For the second time, the Fourth Circuit has reversed the District Court’s decertification of a putative class in Brown v. Nucor, No. 13-1779, (May 11, 2015). The Nucor Plaintiffs sought certification for their Title VII and Section 1981 claims of failure to promote based on race. After the Fourth Circuit reversed the District Court’s decertification Order in 2009 (Brown v. Nucor, 576 F.3d 149), the case went back to the District Court for further discovery. The 2009 Nucor case is a significant precedent in the Fourth Circuit, because it provides a Plaintiff favorable interpretation of the Supreme Court’s decision in Walmart v. Dukes (131 S.Ct. 2541). In fact, the 2009 Nucor decision represents one of the few precedent where the Fourth Circuit’s caselaw can be considered more employee favorable as compared to its sister circuits.
The 2015 Nucor decision (rendered by the same appellate Panel) does nothing to undermine the effect of the 2009 Nucor decision. In reversing the District Court’s decertification Order, the Fourth Circuit held that while Dukes “recalibrated and sharpened the lens through which a court examines class certification decisions under Rule 23(a)(2),” the District Court “unnecessarily revisited other discrete determinations made by this Court in Brown I, such as whether the Nucor plant should be treated analytically as a single entity, and whether the class independently met the requirements of Rule 23(b)(3).”
Reading between the lines of the decision, it seems clear that the majority’s analysis of the relevant class factor tests was informed by its view of the realities of the Nucor plant. The majority found that “plaintiffs presented a record of ‘unadulterated, consciously articulated, odious racism throughout the Nucor plant and further that “[i]t is difficult to fathom how widespread racial animus of the type alleged here, an animus that consistently emphasized the inferiority of black workers, bears no relationship to decisions whether or not to promote an employee of that race …. Justice is not blind to history, and we need not avert our eyes from the broader circumstances surrounding employment decisions, and the inferences that naturally follow.”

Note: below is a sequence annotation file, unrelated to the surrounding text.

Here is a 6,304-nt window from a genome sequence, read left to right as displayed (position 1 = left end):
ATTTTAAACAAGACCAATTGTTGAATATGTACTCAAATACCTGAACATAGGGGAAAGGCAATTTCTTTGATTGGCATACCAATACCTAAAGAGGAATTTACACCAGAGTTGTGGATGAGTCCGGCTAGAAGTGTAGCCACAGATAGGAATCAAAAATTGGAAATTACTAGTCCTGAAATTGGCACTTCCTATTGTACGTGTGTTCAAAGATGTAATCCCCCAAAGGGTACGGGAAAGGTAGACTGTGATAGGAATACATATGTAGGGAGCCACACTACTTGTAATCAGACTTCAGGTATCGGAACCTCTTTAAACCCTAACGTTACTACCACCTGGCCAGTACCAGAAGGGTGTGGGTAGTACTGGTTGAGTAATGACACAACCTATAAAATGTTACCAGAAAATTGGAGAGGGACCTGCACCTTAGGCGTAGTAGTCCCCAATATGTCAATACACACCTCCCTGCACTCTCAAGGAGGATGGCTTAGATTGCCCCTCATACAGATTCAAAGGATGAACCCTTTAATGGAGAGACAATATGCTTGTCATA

In sum, the majority was unwilling to allow the Defendant’s arguments concerning the technical elements of the class certification rules to defeat what it saw as a meritorious class claim that should be presented, and determined, as a class. The Court’s pragmatism in this regard led to an excellent result for employees in the Fourth Circuit.